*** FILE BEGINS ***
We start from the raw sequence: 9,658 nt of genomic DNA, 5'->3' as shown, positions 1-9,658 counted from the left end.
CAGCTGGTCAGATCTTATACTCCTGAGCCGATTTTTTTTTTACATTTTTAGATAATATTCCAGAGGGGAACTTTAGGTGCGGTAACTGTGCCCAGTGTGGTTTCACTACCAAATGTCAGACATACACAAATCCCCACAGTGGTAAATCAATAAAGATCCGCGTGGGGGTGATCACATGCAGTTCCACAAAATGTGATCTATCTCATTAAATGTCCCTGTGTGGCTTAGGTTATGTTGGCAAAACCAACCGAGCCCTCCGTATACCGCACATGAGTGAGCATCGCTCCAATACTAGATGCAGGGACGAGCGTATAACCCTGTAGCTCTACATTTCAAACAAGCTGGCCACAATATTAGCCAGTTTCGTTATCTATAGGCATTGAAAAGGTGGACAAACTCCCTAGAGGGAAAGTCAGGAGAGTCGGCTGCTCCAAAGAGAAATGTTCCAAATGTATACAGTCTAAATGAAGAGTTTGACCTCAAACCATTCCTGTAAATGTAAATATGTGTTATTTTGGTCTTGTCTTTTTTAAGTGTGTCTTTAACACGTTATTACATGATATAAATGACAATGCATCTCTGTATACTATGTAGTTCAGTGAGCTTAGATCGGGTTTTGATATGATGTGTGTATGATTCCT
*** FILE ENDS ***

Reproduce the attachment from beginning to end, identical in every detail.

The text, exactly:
We start from the raw sequence: 9,658 nt of genomic DNA, 5'->3' as shown, positions 1-9,658 counted from the left end.
CAGCTGGTCAGATCTTATACTCCTGAGCCGATTTTTTTTTTACATTTTTAGATAATATTCCAGAGGGGAACTTTAGGTGCGGTAACTGTGCCCAGTGTGGTTTCACTACCAAATGTCAGACATACACAAATCCCCACAGTGGTAAATCAATAAAGATCCGCGTGGGGGTGATCACATGCAGTTCCACAAAATGTGATCTATCTCATTAAATGTCCCTGTGTGGCTTAGGTTATGTTGGCAAAACCAACCGAGCCCTCCGTATACCGCACATGAGTGAGCATCGCTCCAATACTAGATGCAGGGACGAGCGTATAACCCTGTAGCTCTACATTTCAAACAAGCTGGCCACAATATTAGCCAGTTTCGTTATCTATAGGCATTGAAAAGGTGGACAAACTCCCTAGAGGGAAAGTCAGGAGAGTCGGCTGCTCCAAAGAGAAATGTTCCAAATGTATACAGTCTAAATGAAGAGTTTGACCTCAAACCATTCCTGTAAATGTAAATATGTGTTATTTTGGTCTTGTCTTTTTTAAGTGTGTCTTTAACACGTTATTACATGATATAAATGACAATGCATCTCTGTATACTATGTAGTTCAGTGAGCTTAGATCGGGTTTTGATATGATGTGTGTATGATTCCT